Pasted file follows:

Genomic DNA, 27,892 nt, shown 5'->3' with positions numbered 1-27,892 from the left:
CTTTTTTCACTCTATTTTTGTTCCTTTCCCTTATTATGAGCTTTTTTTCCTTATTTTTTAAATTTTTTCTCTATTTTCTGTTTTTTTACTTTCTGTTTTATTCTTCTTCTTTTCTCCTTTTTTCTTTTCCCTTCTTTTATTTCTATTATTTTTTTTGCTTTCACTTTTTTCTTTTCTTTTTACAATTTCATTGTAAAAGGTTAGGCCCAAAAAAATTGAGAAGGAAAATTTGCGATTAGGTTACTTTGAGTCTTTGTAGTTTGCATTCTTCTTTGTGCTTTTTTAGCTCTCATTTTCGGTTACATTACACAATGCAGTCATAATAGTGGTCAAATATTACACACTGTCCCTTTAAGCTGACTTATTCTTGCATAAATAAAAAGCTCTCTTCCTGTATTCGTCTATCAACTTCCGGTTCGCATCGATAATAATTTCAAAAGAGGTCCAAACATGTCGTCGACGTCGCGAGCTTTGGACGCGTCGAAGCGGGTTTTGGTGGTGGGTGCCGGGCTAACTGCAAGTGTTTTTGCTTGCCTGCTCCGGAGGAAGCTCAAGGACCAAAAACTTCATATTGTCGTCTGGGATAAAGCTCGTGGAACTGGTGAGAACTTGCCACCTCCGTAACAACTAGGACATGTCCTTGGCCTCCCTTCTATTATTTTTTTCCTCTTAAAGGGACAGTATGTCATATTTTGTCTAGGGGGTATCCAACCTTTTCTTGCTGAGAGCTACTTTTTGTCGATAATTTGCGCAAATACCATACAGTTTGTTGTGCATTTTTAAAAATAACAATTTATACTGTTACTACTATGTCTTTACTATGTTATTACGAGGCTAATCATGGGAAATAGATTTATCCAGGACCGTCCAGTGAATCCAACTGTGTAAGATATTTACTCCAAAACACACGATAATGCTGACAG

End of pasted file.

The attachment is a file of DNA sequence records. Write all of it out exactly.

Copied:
Genomic DNA, 27,892 nt, shown 5'->3' with positions numbered 1-27,892 from the left:
CTTTTTTCACTCTATTTTTGTTCCTTTCCCTTATTATGAGCTTTTTTTCCTTATTTTTTAAATTTTTTCTCTATTTTCTGTTTTTTTACTTTCTGTTTTATTCTTCTTCTTTTCTCCTTTTTTCTTTTCCCTTCTTTTATTTCTATTATTTTTTTTGCTTTCACTTTTTTCTTTTCTTTTTACAATTTCATTGTAAAAGGTTAGGCCCAAAAAAATTGAGAAGGAAAATTTGCGATTAGGTTACTTTGAGTCTTTGTAGTTTGCATTCTTCTTTGTGCTTTTTTAGCTCTCATTTTCGGTTACATTACACAATGCAGTCATAATAGTGGTCAAATATTACACACTGTCCCTTTAAGCTGACTTATTCTTGCATAAATAAAAAGCTCTCTTCCTGTATTCGTCTATCAACTTCCGGTTCGCATCGATAATAATTTCAAAAGAGGTCCAAACATGTCGTCGACGTCGCGAGCTTTGGACGCGTCGAAGCGGGTTTTGGTGGTGGGTGCCGGGCTAACTGCAAGTGTTTTTGCTTGCCTGCTCCGGAGGAAGCTCAAGGACCAAAAACTTCATATTGTCGTCTGGGATAAAGCTCGTGGAACTGGTGAGAACTTGCCACCTCCGTAACAACTAGGACATGTCCTTGGCCTCCCTTCTATTATTTTTTTCCTCTTAAAGGGACAGTATGTCATATTTTGTCTAGGGGGTATCCAACCTTTTCTTGCTGAGAGCTACTTTTTGTCGATAATTTGCGCAAATACCATACAGTTTGTTGTGCATTTTTAAAAATAACAATTTATACTGTTACTACTATGTCTTTACTATGTTATTACGAGGCTAATCATGGGAAATAGATTTATCCAGGACCGTCCAGTGAATCCAACTGTGTAAGATATTTACTCCAAAACACACGATAATGCTGACAG